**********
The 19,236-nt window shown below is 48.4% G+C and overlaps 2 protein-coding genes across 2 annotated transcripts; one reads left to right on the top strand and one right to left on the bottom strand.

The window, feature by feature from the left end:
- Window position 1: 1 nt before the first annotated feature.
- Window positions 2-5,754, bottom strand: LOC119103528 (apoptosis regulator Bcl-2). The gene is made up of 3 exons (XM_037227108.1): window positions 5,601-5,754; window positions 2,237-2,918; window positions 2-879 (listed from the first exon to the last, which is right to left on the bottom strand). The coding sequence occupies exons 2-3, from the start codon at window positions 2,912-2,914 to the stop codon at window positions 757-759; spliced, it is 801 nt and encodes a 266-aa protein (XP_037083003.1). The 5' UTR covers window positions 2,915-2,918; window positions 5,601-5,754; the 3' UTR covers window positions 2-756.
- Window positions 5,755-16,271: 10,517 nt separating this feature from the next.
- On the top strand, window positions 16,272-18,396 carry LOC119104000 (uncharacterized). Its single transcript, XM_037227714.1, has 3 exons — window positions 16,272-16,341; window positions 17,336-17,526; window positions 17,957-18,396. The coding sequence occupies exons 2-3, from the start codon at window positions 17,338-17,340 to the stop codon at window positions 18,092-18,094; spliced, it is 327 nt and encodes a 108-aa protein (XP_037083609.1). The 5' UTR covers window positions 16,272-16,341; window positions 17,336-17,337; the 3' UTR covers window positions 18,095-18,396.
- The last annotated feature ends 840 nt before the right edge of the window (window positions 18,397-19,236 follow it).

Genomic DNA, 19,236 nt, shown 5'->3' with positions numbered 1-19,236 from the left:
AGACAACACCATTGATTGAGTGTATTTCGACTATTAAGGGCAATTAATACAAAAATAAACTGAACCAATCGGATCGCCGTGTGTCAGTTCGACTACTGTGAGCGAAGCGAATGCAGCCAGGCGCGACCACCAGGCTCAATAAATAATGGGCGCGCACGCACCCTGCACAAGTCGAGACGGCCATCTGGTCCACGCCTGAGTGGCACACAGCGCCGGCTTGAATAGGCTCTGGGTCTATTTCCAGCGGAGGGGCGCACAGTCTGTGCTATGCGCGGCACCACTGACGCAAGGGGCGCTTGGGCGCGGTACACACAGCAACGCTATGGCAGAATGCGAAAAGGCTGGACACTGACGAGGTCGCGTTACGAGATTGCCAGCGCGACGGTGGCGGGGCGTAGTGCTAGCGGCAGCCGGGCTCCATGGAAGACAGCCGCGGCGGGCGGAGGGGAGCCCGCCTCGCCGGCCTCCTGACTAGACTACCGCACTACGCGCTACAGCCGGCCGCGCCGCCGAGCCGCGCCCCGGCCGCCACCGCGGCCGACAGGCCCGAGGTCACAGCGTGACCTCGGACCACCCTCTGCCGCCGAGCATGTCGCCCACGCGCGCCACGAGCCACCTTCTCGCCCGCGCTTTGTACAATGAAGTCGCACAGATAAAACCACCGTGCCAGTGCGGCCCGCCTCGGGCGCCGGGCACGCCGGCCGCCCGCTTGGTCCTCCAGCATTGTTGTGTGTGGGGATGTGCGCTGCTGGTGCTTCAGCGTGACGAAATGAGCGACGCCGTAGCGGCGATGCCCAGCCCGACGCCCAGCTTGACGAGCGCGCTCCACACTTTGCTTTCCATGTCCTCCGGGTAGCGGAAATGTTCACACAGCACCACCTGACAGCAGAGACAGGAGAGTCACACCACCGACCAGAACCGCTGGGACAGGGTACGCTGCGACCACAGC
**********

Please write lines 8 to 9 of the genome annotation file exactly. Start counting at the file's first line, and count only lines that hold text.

Genomic DNA, 19,236 nt, shown 5'->3' with positions numbered 1-19,236 from the left:
AGACAACACCATTGATTGAGTGTATTTCGACTATTAAGGGCAATTAATACAAAAATAAACTGAACCAATCGGATCGCCGTGTGTCAGTTCGACTACTGTGAGCGAAGCGAATGCAGCCAGGCGCGACCACCAGGCTCAATAAATAATGGGCGCGCACGCACCCTGCACAAGTCGAGACGGCCATCTGGTCCACGCCTGAGTGGCACACAGCGCCGGCTTGAATAGGCTCTGGGTCTATTTCCAGCGGAGGGGCGCACAGTCTGTGCTATGCGCGGCACCACTGACGCAAGGGGCGCTTGGGCGCGGTACACACAGCAACGCTATGGCAGAATGCGAAAAGGCTGGACACTGACGAGGTCGCGTTACGAGATTGCCAGCGCGACGGTGGCGGGGCGTAGTGCTAGCGGCAGCCGGGCTCCATGGAAGACAGCCGCGGCGGGCGGAGGGGAGCCCGCCTCGCCGGCCTCCTGACTAGACTACCGCACTACGCGCTACAGCCGGCCGCGCCGCCGAGCCGCGCCCCGGCCGCCACCGCGGCCGACAGGCCCGAGGTCACAGCGTGACCTCGGACCACCCTCTGCCGCCGAGCATGTCGCCCACGCGCGCCACGAGCCACCTTCTCGCCCGCGCTTTGTACAATGAAGTCGCACAGATAAAACCACCGTGCCAGTGCGGCCCGCCTCGGGCGCCGGGCACGCCGGCCGCCCGCTTGGTCCTCCAGCATTGTTGTGTGTGGGGATGTGCGCTGCTGGTGCTTCAGCGTGACGAAATGAGCGACGCCGTAGCGGCGATGCCCAGCCCGACGCCCAGCTTGACGAGCGCGCTCCACACTTTGCTTTCCATGTCCTCCGGGTAGCGGAAATGTTCACACAGCACCACCTGACAGCAGAGACAGGAGAGTCACACCACCGACCAGAACCGCTGGGACAGGGTACGCTGCGACCACAGC